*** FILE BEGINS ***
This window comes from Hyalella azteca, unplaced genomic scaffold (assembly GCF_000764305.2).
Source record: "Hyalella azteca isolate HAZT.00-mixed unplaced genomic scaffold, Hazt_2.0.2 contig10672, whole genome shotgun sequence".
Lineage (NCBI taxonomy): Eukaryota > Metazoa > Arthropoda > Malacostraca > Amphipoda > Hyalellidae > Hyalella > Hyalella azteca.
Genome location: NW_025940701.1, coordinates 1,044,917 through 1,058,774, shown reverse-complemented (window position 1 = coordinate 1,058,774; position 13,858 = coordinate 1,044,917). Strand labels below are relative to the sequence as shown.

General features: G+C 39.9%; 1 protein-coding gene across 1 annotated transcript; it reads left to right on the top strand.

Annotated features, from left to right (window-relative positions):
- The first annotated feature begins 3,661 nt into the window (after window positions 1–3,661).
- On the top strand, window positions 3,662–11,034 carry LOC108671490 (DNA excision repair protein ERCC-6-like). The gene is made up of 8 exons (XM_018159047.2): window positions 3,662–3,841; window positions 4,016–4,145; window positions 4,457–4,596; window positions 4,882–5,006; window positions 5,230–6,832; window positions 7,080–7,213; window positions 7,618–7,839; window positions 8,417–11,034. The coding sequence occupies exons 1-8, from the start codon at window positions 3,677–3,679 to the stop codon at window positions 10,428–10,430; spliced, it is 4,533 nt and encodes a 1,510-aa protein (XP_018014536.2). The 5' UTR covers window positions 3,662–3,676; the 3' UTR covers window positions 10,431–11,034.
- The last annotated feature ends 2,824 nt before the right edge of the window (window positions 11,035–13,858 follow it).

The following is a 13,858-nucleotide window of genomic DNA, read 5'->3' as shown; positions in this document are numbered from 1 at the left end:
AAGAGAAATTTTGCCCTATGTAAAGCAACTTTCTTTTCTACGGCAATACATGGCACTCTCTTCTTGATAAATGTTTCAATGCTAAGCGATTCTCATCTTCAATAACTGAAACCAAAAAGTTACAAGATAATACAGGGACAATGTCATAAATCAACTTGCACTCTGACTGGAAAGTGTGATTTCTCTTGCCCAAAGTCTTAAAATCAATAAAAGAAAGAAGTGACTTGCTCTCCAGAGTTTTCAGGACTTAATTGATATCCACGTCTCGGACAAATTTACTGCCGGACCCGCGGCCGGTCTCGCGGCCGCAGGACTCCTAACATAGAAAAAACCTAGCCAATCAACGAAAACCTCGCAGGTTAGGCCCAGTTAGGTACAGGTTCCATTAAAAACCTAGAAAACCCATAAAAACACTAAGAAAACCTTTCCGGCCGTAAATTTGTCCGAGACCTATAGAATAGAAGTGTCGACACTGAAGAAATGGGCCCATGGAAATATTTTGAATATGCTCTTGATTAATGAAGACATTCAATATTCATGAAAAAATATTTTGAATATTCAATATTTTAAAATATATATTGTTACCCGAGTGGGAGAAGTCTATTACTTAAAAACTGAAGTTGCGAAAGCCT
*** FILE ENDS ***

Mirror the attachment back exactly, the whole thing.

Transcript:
This window comes from Hyalella azteca, unplaced genomic scaffold (assembly GCF_000764305.2).
Source record: "Hyalella azteca isolate HAZT.00-mixed unplaced genomic scaffold, Hazt_2.0.2 contig10672, whole genome shotgun sequence".
Lineage (NCBI taxonomy): Eukaryota > Metazoa > Arthropoda > Malacostraca > Amphipoda > Hyalellidae > Hyalella > Hyalella azteca.
Genome location: NW_025940701.1, coordinates 1,044,917 through 1,058,774, shown reverse-complemented (window position 1 = coordinate 1,058,774; position 13,858 = coordinate 1,044,917). Strand labels below are relative to the sequence as shown.

General features: G+C 39.9%; 1 protein-coding gene across 1 annotated transcript; it reads left to right on the top strand.

Annotated features, from left to right (window-relative positions):
- The first annotated feature begins 3,661 nt into the window (after window positions 1–3,661).
- On the top strand, window positions 3,662–11,034 carry LOC108671490 (DNA excision repair protein ERCC-6-like). The gene is made up of 8 exons (XM_018159047.2): window positions 3,662–3,841; window positions 4,016–4,145; window positions 4,457–4,596; window positions 4,882–5,006; window positions 5,230–6,832; window positions 7,080–7,213; window positions 7,618–7,839; window positions 8,417–11,034. The coding sequence occupies exons 1-8, from the start codon at window positions 3,677–3,679 to the stop codon at window positions 10,428–10,430; spliced, it is 4,533 nt and encodes a 1,510-aa protein (XP_018014536.2). The 5' UTR covers window positions 3,662–3,676; the 3' UTR covers window positions 10,431–11,034.
- The last annotated feature ends 2,824 nt before the right edge of the window (window positions 11,035–13,858 follow it).

The following is a 13,858-nucleotide window of genomic DNA, read 5'->3' as shown; positions in this document are numbered from 1 at the left end:
AAGAGAAATTTTGCCCTATGTAAAGCAACTTTCTTTTCTACGGCAATACATGGCACTCTCTTCTTGATAAATGTTTCAATGCTAAGCGATTCTCATCTTCAATAACTGAAACCAAAAAGTTACAAGATAATACAGGGACAATGTCATAAATCAACTTGCACTCTGACTGGAAAGTGTGATTTCTCTTGCCCAAAGTCTTAAAATCAATAAAAGAAAGAAGTGACTTGCTCTCCAGAGTTTTCAGGACTTAATTGATATCCACGTCTCGGACAAATTTACTGCCGGACCCGCGGCCGGTCTCGCGGCCGCAGGACTCCTAACATAGAAAAAACCTAGCCAATCAACGAAAACCTCGCAGGTTAGGCCCAGTTAGGTACAGGTTCCATTAAAAACCTAGAAAACCCATAAAAACACTAAGAAAACCTTTCCGGCCGTAAATTTGTCCGAGACCTATAGAATAGAAGTGTCGACACTGAAGAAATGGGCCCATGGAAATATTTTGAATATGCTCTTGATTAATGAAGACATTCAATATTCATGAAAAAATATTTTGAATATTCAATATTTTAAAATATATATTGTTACCCGAGTGGGAGAAGTCTATTACTTAAAAACTGAAGTTGCGAAAGCCT